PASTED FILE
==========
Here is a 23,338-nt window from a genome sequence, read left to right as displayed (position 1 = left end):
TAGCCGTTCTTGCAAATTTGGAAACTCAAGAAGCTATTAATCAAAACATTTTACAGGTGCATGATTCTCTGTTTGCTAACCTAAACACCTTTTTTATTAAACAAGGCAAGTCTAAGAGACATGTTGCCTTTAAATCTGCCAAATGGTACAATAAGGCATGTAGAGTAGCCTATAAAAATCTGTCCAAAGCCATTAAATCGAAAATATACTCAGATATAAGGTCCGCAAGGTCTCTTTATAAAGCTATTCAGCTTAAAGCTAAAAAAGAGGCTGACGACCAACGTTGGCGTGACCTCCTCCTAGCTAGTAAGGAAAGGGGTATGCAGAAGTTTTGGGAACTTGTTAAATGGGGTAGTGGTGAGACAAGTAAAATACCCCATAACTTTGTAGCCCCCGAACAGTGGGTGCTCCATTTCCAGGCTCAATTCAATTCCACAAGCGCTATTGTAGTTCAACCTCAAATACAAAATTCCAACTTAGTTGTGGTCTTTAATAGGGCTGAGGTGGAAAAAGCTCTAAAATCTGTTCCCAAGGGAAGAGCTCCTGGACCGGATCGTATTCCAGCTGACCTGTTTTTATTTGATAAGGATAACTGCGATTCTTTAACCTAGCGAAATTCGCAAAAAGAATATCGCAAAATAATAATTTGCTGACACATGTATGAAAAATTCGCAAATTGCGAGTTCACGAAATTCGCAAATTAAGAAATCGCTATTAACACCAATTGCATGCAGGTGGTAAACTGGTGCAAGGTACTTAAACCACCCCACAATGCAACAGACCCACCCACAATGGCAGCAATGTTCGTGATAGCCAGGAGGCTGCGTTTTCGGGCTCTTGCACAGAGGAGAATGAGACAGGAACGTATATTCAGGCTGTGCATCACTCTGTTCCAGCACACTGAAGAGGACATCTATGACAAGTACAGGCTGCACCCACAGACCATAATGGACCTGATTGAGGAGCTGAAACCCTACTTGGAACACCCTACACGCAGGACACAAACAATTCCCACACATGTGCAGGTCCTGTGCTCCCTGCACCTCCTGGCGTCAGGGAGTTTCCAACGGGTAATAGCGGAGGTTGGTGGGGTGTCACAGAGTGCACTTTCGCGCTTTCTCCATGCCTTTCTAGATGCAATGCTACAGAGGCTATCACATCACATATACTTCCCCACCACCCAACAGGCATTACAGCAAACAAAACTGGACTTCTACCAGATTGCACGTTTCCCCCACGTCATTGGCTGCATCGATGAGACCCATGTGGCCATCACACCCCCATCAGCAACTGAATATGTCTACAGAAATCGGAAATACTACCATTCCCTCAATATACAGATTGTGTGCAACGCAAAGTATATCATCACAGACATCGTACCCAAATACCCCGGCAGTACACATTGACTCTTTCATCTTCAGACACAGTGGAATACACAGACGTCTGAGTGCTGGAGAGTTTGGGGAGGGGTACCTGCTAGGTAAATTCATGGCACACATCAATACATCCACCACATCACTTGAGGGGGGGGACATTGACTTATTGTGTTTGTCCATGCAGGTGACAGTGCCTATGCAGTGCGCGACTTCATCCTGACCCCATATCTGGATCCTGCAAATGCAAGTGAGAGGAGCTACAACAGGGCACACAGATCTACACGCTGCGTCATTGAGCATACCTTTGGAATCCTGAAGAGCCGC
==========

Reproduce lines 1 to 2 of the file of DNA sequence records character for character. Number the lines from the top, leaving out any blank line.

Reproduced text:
Here is a 23,338-nt window from a genome sequence, read left to right as displayed (position 1 = left end):
TAGCCGTTCTTGCAAATTTGGAAACTCAAGAAGCTATTAATCAAAACATTTTACAGGTGCATGATTCTCTGTTTGCTAACCTAAACACCTTTTTTATTAAACAAGGCAAGTCTAAGAGACATGTTGCCTTTAAATCTGCCAAATGGTACAATAAGGCATGTAGAGTAGCCTATAAAAATCTGTCCAAAGCCATTAAATCGAAAATATACTCAGATATAAGGTCCGCAAGGTCTCTTTATAAAGCTATTCAGCTTAAAGCTAAAAAAGAGGCTGACGACCAACGTTGGCGTGACCTCCTCCTAGCTAGTAAGGAAAGGGGTATGCAGAAGTTTTGGGAACTTGTTAAATGGGGTAGTGGTGAGACAAGTAAAATACCCCATAACTTTGTAGCCCCCGAACAGTGGGTGCTCCATTTCCAGGCTCAATTCAATTCCACAAGCGCTATTGTAGTTCAACCTCAAATACAAAATTCCAACTTAGTTGTGGTCTTTAATAGGGCTGAGGTGGAAAAAGCTCTAAAATCTGTTCCCAAGGGAAGAGCTCCTGGACCGGATCGTATTCCAGCTGACCTGTTTTTATTTGATAAGGATAACTGCGATTCTTTAACCTAGCGAAATTCGCAAAAAGAATATCGCAAAATAATAATTTGCTGACACATGTATGAAAAATTCGCAAATTGCGAGTTCACGAAATTCGCAAATTAAGAAATCGCTATTAACACCAATTGCATGCAGGTGGTAAACTGGTGCAAGGTACTTAAACCACCCCACAATGCAACAGACCCACCCACAATGGCAGCAATGTTCGTGATAGCCAGGAGGCTGCGTTTTCGGGCTCTTGCACAGAGGAGAATGAGACAGGAACGTATATTCAGGCTGTGCATCACTCTGTTCCAGCACACTGAAGAGGACATCTATGACAAGTACAGGCTGCACCCACAGACCATAATGGACCTGATTGAGGAGCTGAAACCCTACTTGGAACACCCTACACGCAGGACACAAACAATTCCCACACATGTGCAGGTCCTGTGCTCCCTGCACCTCCTGGCGTCAGGGAGTTTCCAACGGGTAATAGCGGAGGTTGGTGGGGTGTCACAGAGTGCACTTTCGCGCTTTCTCCATGCCTTTCTAGATGCAATGCTACAGAGGCTATCACATCACATATACTTCCCCACCACCCAACAGGCATTACAGCAAACAAAACTGGACTTCTACCAGATTGCACGTTTCCCCCACGTCATTGGCTGCATCGATGAGACCCATGTGGCCATCACACCCCCATCAGCAACTGAATATGTCTACAGAAATCGGAAATACTACCATTCCCTCAATATACAGATTGTGTGCAACGCAAAGTATATCATCACAGACATCGTACCCAAATACCCCGGCAGTACACATTGACTCTTTCATCTTCAGACACAGTGGAATACACAGACGTCTGAGTGCTGGAGAGTTTGGGGAGGGGTACCTGCTAGGTAAATTCATGGCACACATCAATACATCCACCACATCACTTGAGGGGGGGGACATTGACTTATTGTGTTTGTCCATGCAGGTGACAGTGCCTATGCAGTGCGCGACTTCATCCTGACCCCATATCTGGATCCTGCAAATGCAAGTGAGAGGAGCTACAACAGGGCACACAGATCTACACGCTGCGTCATTGAGCATACCTTTGGAATCCTGAAGAGCCGC